Lamar Jackson will make his first start against the Pittsburgh Steelers on Sunday, putting his initial imprint on one of the NFL's most intense rivalries. It's a huge game for both teams, but one of Jackson's many strengths is his ability to handle the hype.
Jackson tunes out the talk and focuses on the task. He respects the Ravens-Steelers rivalry, but he isn't fazed by it.
He was still the backup quarterback last year in both games against Pittsburgh, and one of Head Coach John Harbaugh's messages to the team this week was, "You're not a Raven until you beat the Steelers."
Did Jackson hear the message?
"I'm not paying attention to that, then," Jackson said smiling, drawing laughter from the assembled media. "Actually, last year we did (beat Pittsburgh). (Joe) Flacco was the quarterback, but I was part of the team. We beat them last year, so I say I beat the Steelers already."
That's just Jackson being Jackson. He keeps it real, even if it's not the answer you were expecting.
However, here's something that's unquestionably on Jackson's mind heading into Sunday's game. The Ravens (2-2) have lost two straight, and Jackson hates to lose. Jackson threw his first two interceptions of the season against the Cleveland Browns in Week 4, and Jackson hates throwing interceptions.
Regardless of Sunday's opponent, Jackson wants this game badly. The fact it's against the Steelers only adds more spice.
"I know it's going to be crazy," Jackson said. "Steelers Nation is going to be pumped for the game, and we're going to have our Flock Nation in the building. Rival game. I'm ready."
The Steelers want to be ready for Jackson, but that's easier said than done, especially when you haven't seen Jackson in real time, playing at game speed.
Jackson's quarterback rating (109.4) is fourth among starters, trailing only Patrick Mahomes of the Kansas City Chiefs (120.4), Russell Wilson of the Seattle Seahawks (118.7) and Dak Prescott of the Dallas Cowboys (113.7). And Jackson leads all NFL quarterbacks in rushing yards (238), far ahead of Josh Allen of the Buffalo Bills (131).
Steelers Head Coach Mike Tomlin said his team would have to be extremely disciplined to keep Jackson from breaking containment once he decides to run.
"We just don't believe that that's something that you can prepare for in a week," Tomlin said. "We think that it's fundamental. I think you always have to stress leverage and responsibility football, and when you face the type of quarterback mobility that he has, it really stresses it or exposes it if it's not up to snuff. So, I'd like to think that we've been preparing for Lamar since Day 1, because we're fundamentalists in our approach to teaching in terms of responsibility."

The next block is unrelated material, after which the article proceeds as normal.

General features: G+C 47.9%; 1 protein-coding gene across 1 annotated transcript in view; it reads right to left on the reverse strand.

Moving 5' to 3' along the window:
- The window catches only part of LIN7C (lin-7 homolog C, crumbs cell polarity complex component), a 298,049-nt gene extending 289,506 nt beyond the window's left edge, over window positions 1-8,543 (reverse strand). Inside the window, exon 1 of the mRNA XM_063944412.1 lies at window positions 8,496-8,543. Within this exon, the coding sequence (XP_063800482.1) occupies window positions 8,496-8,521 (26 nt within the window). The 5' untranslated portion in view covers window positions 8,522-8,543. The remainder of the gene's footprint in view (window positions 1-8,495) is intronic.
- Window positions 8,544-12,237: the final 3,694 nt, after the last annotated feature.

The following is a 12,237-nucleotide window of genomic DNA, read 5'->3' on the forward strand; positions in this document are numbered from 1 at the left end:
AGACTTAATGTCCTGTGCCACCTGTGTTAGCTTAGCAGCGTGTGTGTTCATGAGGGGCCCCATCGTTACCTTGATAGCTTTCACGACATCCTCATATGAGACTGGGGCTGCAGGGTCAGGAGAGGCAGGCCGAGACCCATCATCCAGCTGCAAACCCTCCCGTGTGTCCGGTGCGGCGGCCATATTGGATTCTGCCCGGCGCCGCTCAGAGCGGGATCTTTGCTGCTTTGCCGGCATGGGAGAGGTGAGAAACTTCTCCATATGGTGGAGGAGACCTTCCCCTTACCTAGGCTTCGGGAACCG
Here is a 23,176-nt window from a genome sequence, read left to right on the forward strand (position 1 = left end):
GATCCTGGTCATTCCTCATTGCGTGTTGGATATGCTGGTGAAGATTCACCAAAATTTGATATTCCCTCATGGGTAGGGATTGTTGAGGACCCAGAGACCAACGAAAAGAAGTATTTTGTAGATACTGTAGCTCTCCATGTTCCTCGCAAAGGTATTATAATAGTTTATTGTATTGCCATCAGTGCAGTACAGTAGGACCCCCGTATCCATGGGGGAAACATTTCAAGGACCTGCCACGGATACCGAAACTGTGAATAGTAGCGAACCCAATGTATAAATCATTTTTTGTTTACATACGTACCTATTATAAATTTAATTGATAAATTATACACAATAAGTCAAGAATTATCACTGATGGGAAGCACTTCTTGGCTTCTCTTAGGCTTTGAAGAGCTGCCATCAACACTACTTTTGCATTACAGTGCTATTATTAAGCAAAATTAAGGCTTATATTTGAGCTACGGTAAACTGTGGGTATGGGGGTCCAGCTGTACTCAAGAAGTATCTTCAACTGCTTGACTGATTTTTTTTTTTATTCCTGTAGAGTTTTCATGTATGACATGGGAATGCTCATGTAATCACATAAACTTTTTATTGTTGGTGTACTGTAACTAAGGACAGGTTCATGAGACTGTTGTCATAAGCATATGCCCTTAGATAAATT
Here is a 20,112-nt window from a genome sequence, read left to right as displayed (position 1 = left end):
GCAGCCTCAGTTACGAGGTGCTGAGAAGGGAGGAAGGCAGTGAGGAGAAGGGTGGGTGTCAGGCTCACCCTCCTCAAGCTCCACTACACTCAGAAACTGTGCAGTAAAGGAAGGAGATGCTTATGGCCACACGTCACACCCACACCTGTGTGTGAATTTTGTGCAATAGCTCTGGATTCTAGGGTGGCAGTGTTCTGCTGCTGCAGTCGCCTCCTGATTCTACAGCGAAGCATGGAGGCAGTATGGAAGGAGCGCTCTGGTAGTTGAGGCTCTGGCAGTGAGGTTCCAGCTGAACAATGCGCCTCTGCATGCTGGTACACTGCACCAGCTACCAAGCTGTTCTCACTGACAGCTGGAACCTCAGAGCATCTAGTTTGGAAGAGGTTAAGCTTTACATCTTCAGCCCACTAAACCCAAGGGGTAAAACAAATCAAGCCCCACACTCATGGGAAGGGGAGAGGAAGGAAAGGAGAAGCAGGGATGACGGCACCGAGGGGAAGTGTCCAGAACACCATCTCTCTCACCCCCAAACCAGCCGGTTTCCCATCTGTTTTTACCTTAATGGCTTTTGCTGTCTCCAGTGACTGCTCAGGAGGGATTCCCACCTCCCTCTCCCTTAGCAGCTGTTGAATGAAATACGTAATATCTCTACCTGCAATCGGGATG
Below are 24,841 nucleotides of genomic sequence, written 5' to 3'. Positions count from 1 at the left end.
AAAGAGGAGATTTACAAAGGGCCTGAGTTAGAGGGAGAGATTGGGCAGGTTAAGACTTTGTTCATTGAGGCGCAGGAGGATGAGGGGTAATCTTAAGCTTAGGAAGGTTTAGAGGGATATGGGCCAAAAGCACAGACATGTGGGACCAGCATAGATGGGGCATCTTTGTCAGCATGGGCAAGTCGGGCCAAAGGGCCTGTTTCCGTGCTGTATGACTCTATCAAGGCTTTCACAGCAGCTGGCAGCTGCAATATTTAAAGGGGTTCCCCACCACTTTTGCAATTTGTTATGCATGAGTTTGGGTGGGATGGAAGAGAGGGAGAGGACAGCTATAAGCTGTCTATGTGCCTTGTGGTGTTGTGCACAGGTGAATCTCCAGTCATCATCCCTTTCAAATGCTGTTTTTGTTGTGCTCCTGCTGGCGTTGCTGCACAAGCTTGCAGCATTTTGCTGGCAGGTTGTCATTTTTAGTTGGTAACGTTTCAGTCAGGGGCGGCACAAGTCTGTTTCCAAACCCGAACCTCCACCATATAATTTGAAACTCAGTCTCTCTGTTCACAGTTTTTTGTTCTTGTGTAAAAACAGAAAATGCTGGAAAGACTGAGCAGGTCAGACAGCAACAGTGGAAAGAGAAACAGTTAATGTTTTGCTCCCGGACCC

Jackson's emergence as the Ravens' franchise quarterback has added a new dimension to the rivalry, as more of the prominent faces that have defined Ravens-Steelers football have moved on. Ravens all-time sack leader Terrell Suggs is now with the Arizona Cardinals. Ben Roethlisberger is out for the season following elbow surgery. Former star Steelers wide receiver Antonio Brown is out of the NFL.
Younger stars like Jackson and Steelers rookie linebacker Devin Bush are now the future faces of the rivalry. It's a dynamic Jackson hadn't thought much about, but he couldn't deny it.
"I haven't looked it like that, but since you said, it, yeah," Jackson said. "Pretty crazy. No Ben, a whole new team, new era. We just have to get ready for it."
Watching Ravens-Steelers from the sideline last year, Jackson noticed the intensity.
"Physical, everyone after each other," Jackson said. "I just can't wait to perform in it. They play that little song (Renegade), they wave their little flags and stuff – the little towels – around. It was pretty dope. I enjoyed it."
Jackson said he couldn't compare Ravens-Steelers to anything he experienced in college at Louisville, not even his games against interstate rival Kentucky. However, one theme from playing against Kentucky carries over with Jackson to the NFL.
"I really didn't have any animosity against those guys (Kentucky) until they beat me," Jackson said. "Then I was ticked off. I was like, 'Yeah, that's not happening again.'"
This is Jackson's first experience losing back-to-back starts with the Ravens. While there has been plenty of focus on Baltimore's defensive issues, Jackson wants to be sharper, more efficient than he was Sunday against Cleveland, knowing the Ravens may need his best to win in Pittsburgh.
"I did well in some parts of the game, but I could've done a lot better," Jackson said. "Could've helped my team more. We got stopped like five times. The game would've been totally different. We've got to be better and it starts out here [in practice]."